August 22, 2016 - Much of the province received a badly needed rain this past week up to five inches in some areas. Crops that will benefit most are hay, pasture, longer day soybean varieties and emergency forage and cover crops seeded after winter wheat and spring cereal harvest. Accumulated crop heats units (CHUs) are close to the 30 year average in most areas.
This most recent rain will significantly help new growth on the alfalfa and grasses for hay and pasture. Forage plants once in the full flower stage (legumes) or in headed stage (grasses), should be cut to stimulate new growth.
Note forages, including corn silage, harvested immediately after a rainfall following dry weather stress can be high in nitrates resulting in livestock poisoning and silo gas. This is particularly high risk during the five to seven days following a rain that ends a severe dry period. Silo gas can be fatal to both humans and livestock. Extra caution should be taken around silos, feed rooms, etc. and keep these areas well ventilated after silo filling. For more information, see the factsheet on potential nitrate poisoning and silo gas when using corn damaged by dry weather for silage, green chop or grazin at http://bit.ly/2aZKjlW.
Winter wheat harvest is complete and most of the spring cereals have been harvested. Spring cereal yields have been average to mostly below average this year. Quality has been excellent for the most part, but lower protein levels in some of the spring wheat growing areas.
Only a few of the early planted fields have been harvested to date. Limited yields have been reported average to above average with grain moisture from 12 per cent to a low of six per cent moisture on the combine. Growers should be checking their field to avoid excessively low grain moisture.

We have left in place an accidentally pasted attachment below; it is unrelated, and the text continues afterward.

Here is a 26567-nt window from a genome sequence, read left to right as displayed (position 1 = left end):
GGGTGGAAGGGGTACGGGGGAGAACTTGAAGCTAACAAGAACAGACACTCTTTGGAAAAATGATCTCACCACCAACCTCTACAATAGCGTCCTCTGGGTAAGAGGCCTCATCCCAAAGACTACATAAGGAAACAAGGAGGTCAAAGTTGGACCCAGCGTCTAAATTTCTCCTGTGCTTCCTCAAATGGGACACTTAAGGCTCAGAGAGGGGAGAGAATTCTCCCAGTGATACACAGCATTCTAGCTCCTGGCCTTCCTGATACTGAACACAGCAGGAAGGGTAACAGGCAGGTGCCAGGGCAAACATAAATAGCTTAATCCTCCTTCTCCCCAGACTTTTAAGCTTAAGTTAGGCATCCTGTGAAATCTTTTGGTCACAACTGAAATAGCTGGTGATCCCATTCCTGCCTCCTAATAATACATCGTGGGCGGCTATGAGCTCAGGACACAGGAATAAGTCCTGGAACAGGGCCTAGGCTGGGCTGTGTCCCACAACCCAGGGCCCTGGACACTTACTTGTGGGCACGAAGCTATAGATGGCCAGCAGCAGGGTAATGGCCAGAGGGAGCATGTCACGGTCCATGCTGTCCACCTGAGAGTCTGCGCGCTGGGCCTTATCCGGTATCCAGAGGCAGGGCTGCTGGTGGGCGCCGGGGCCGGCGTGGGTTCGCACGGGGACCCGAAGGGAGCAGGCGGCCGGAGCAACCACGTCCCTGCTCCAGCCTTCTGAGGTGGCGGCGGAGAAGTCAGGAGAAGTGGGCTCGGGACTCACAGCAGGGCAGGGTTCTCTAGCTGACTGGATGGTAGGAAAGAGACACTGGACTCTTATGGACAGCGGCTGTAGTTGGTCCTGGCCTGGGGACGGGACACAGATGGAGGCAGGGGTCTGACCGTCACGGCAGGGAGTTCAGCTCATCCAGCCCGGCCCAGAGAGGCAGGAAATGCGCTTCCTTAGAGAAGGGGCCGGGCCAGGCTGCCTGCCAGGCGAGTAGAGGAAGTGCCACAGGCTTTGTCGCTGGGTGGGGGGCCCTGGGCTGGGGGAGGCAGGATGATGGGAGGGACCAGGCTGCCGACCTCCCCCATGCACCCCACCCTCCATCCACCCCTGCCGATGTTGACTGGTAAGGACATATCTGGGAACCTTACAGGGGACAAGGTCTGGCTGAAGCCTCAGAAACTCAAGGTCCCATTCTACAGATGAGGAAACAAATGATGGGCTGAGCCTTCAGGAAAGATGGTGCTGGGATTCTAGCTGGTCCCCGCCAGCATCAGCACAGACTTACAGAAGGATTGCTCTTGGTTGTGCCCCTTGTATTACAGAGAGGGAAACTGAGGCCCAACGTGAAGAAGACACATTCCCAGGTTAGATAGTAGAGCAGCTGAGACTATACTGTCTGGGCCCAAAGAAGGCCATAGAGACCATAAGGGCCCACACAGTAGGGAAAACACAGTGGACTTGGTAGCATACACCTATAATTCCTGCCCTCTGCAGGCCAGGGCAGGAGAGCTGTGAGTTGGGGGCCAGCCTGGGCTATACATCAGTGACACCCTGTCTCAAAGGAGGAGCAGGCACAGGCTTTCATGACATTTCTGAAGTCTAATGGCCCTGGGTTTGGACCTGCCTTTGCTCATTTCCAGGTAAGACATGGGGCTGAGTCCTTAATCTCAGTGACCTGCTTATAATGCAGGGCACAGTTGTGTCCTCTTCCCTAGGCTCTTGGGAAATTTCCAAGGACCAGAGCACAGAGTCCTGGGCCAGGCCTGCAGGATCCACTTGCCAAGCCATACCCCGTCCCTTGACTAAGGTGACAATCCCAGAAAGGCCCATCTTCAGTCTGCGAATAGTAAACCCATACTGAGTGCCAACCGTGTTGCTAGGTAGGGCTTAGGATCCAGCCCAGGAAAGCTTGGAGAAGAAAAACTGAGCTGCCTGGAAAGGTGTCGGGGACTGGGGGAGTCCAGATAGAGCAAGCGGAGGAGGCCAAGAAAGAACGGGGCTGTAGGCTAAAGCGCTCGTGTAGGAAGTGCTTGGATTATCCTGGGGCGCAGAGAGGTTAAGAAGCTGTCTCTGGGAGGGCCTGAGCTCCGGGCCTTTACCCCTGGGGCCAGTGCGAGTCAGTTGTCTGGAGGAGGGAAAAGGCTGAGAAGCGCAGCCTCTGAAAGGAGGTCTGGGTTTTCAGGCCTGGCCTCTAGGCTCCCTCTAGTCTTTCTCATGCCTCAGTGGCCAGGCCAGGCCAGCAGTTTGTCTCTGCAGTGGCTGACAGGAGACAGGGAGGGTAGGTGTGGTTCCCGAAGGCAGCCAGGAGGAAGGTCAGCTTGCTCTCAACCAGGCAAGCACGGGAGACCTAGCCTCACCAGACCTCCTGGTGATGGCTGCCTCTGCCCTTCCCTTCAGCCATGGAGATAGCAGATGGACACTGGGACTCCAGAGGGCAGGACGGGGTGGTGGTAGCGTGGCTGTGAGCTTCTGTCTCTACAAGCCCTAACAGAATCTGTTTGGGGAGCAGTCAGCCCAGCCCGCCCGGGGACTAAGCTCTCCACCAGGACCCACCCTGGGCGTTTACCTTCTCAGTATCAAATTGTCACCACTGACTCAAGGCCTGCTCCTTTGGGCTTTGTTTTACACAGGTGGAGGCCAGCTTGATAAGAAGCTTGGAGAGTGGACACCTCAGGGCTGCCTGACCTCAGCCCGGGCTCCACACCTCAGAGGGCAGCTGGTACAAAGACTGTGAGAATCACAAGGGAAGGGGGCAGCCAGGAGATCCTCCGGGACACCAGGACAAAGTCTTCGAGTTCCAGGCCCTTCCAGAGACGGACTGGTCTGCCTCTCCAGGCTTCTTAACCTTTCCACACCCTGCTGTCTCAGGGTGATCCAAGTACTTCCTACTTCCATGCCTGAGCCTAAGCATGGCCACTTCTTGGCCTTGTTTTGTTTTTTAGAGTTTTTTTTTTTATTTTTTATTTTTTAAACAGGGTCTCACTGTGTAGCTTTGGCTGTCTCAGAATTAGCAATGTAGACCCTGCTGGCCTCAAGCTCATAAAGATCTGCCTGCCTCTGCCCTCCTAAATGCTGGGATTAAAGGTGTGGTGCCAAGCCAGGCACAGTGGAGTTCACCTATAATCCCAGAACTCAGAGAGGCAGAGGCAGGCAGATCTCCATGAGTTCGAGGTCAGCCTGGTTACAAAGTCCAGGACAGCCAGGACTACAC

Disease pressure has been low due to dry weather in most regions. Harvest will start earlier than normal from the dry weather this growing season.
Some fields have started to turn colour, but flowering continues and pods continue to fill, so soybeans will benefit from this recent rain. As well, the recent rain should reduce the spider mite pressure. Disease pressure remains low.
Many fields are under-developed and have incomplete pollination due to the dry weather (see Figure 1 at http://fieldcropnews.com). In some cases this has left a third of the cob unpollinated. Several growers are considering selling drought stressed corn as silage off the field to local livestock producers. Determining an equitable price can be difficult. Some factors to consider include potential grain content and removal of crop residue and fertility from the field in the form of the leaves, stalks and cobs in addition to the grain. It is also difficult to estimate silage yield and moisture. Often times the actual whole plant moisture is higher than would be assumed under dry weather conditions. Samples should be taken before harvesting the field to determine the whole plant moisture. For proper silage fermentation and storage, the recommended silage moisture content should be:
- conventional upright silos: 60-65 per cent
- horizontal silos: 60-70 per cent
- oxygen-limiting silos: 50-60 per cent
- bag silos: 60-70 per cent
For more information, take a look at pricing corn silage in 2016 at http://fieldcropnews.com/category/corn/
There is still time to seed some cover crops. See this link http://bit.ly/OMAFRACoverCrops1 for some options. Keep in mind, many of the cover crops can be used as emergency forages such as oats and oat mixture, fall rye and red clover under-seeded in the winter wheat crop to name a few.
OMAFRA Adverse Weather
For more information see http://www.omafra.gov.on.ca/english/crops/weather/adverseweather.html